3. Schedule Breaks for Yourself

It’s very important to recharge. When you are creating a to do list, you need to ask yourself, “When is the best time for me to recharge and relax so I don’t let this overwhelm me?” This isn’t the same as procrastination. You give yourself a timer and let yourself rest when you set it.

Scheduling breaks in your day is something many of us forget to do.

According to Harvard Business Review,[2] it says that you should trying even switching up tasks to keep yourself from being overwhelmed and burned out when you are problem solving.

“When you’re working on tasks that would benefit from creative thinking, consciously insert breaks to refresh your approach. Set them at regular intervals- use a timer if you have to.”

It says that this may be indeed the best use of your time, to schedule breaks, to get better results.

Be guilt free in your pursuit of the best problem solving skills. Taking breaks will actually enhance your skills leaving you with less stress overall.

4. Meditate to Release Tension in Body, Mind and Soul

Meditation and mindfulness can help in each circumstance with learning how to use our inner strength to grow and give. We can learn from meditation that life is a current, and we can either swim with it or get pulled under. This is very important to note when we are stressed.

Meditation can help us release stress sometimes more than anything else. It brings us very much into the present. Worrying is about the future; stress is an emotional response to worry and pressure that tends to feel very negative. But we can dial it down with meditation so that we can deal.

Mindfulness is about using the present moment to the best of your ability. You can be meditative in it with the simplest of tasks. It’s grounding yourself with each moment in terms of using the task at hand to be present.

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You can be cooking, washing your hands, eating, or walking outside. All you need to do is breathe and be in the moment in order to meditate.

It can even be as simple as releasing tension in your body. Unclench your jaw. Release your shoulders from your ears. Release all tension from your whole body by thinking of each body part’s release. Start with your head and go down to your feet and toes. Do it as often as you like.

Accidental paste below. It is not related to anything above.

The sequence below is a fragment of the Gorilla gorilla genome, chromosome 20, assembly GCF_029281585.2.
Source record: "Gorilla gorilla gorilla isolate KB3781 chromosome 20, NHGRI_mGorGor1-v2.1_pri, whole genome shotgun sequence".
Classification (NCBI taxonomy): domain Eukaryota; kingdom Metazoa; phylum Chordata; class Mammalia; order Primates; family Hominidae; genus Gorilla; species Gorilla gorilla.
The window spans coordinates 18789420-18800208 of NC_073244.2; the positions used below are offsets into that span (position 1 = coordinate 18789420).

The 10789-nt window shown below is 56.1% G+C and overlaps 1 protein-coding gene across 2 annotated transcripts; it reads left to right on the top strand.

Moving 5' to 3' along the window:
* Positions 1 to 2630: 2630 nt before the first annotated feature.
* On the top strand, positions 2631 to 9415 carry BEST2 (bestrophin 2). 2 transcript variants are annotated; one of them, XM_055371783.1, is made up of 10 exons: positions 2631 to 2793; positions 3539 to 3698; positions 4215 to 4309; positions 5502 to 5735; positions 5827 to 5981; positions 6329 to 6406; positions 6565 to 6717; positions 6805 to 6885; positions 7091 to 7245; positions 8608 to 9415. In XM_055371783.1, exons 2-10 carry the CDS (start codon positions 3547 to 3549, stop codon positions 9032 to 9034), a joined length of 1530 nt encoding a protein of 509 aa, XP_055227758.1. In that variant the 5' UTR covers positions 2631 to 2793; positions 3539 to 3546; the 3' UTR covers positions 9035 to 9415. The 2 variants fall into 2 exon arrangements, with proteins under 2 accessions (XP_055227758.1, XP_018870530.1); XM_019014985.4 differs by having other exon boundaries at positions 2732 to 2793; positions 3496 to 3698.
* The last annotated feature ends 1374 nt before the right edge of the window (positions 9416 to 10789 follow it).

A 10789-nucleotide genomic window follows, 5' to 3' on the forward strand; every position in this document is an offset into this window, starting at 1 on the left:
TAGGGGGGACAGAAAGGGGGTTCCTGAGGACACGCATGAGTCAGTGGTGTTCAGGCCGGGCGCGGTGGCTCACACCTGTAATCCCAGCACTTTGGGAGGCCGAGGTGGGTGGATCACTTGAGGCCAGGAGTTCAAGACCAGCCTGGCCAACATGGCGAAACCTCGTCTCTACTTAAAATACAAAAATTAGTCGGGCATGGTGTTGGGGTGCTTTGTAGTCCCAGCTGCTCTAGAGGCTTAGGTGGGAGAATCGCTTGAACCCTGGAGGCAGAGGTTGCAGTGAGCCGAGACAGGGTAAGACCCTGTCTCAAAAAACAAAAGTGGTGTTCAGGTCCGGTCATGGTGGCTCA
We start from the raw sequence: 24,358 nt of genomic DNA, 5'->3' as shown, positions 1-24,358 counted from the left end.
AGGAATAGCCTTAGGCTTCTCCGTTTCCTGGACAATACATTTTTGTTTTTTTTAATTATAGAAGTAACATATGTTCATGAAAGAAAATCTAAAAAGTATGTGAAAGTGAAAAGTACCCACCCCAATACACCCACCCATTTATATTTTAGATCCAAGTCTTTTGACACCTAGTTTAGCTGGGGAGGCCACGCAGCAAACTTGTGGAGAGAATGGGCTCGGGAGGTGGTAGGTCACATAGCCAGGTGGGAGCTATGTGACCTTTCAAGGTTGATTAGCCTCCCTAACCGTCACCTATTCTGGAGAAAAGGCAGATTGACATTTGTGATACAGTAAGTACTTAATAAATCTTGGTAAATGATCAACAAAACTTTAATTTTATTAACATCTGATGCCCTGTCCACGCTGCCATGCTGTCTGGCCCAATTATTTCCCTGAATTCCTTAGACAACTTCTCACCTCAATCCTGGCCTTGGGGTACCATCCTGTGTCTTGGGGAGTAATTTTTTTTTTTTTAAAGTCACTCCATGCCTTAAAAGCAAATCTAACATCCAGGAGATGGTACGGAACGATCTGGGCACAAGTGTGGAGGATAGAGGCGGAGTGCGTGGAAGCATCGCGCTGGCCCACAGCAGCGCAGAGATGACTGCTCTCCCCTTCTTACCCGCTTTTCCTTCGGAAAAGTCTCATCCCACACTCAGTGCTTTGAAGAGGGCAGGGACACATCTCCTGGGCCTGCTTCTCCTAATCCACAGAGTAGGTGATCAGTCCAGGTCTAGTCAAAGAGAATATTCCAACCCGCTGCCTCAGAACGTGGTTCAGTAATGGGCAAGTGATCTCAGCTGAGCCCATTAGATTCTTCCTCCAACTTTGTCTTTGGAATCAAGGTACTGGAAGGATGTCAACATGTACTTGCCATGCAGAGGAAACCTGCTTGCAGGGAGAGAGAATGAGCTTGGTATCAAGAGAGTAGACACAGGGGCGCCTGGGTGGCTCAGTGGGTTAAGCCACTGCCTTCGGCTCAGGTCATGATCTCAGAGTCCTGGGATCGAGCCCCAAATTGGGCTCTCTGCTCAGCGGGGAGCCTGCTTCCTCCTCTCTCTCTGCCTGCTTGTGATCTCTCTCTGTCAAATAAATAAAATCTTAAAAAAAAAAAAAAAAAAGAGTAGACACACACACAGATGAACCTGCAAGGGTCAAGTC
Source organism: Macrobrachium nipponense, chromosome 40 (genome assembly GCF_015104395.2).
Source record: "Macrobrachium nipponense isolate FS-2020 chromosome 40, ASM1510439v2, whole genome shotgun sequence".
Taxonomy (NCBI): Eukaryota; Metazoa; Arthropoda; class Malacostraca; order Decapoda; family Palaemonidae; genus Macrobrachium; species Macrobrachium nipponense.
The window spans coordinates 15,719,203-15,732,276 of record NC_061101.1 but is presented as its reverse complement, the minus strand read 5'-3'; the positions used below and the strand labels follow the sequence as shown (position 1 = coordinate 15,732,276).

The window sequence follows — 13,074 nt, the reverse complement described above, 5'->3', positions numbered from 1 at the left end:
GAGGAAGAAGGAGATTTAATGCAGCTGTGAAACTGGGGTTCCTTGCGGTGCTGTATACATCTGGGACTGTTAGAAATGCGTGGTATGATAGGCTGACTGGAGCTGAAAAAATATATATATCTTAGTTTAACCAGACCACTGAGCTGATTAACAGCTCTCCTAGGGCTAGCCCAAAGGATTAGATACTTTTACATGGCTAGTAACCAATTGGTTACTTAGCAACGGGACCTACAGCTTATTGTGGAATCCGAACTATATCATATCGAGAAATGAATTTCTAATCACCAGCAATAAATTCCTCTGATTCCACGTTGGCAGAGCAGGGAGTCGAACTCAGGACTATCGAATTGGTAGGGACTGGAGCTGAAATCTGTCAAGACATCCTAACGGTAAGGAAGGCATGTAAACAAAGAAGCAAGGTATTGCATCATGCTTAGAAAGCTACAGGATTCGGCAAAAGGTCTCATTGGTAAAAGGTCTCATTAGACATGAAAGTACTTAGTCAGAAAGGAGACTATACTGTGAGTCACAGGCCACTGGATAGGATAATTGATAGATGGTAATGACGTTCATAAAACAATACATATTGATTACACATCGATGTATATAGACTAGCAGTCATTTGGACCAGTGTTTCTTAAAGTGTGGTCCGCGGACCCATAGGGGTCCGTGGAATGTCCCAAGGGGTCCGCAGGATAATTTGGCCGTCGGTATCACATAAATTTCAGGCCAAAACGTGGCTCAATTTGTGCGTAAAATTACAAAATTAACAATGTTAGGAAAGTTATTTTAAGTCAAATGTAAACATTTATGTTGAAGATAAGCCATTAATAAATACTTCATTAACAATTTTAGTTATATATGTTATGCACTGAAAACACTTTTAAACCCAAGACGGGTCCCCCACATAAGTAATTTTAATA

Learn how to meditate easily: Meditation for Beginners: How to Meditate Deeply and Quickly

5. Be Grateful

Stop what you’re doing. Think about what you still have. Rather than seeing the odds as against you, see what you have already done and already have. This will help you to move forward.

You are still alive. You still have tools that you can use to help you. You have resources. You have people; you are not alone. You have abilities. Where you lack, you can ask for help. So you only need to be grateful.

It doesn’t mean you discount the pain you have had in any situation, but you acknowledge what you can do with it. You are not over. This stress will not define you or decide for you. You can use what you have right here and right now to make a difference.

Write a gratitude list daily. Even if you only think of three things to be grateful for, that is more than enough. Remind yourself of this list of gratitude to help you cope with the stress you feel. Through realizing what you still have, you can find better solutions and release the stress from overtaking you.

Your thoughts have power. Using gratitude to defeat stress is something you can do daily. You can actually train your brain to be more grateful by coming up with at least three things daily that you are grateful for.

6. Find the Motivation

Finding motivation for many can be difficult. But you’re not like other people. You are the only you in this whole universe. That means what motivates you may be different from what motivates someone else. You may decide to pursue things other won’t agree with or understand. That’s okay. The key is that you have decided something. And that often comes with a lot of stress.

When you are stuck, it’s up to you to find the motivation. You can let situations define you or you can reclaim your story. You can stand for something. You can do a social good. You can help a friend. You can release the negativity by focusing on the positive. It’s up to you. You have control here. You have some power. You have some say.

According to Barking Up the Wrong Tree, a science based answers and expert insight blog that has been featured on The New York Times, The Wall Street Journal, Wired Magazine and Time Magazine, there are 3 steps to motivating yourself backed by science:[3]

They are getting positive, rewarding yourself and getting peer pressure are the best ways to motivate yourself.

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It also says,

“Think of yourself as a motivated, productive person. Research shows how people feel about themselves has a huge effect on success.”

When you decide to be positive, you make a decision to not let the stress or negativity weigh you down or define you. Reward yourself because you deserve goodness and you deserve happiness and you deserve to be recognized for your work in life.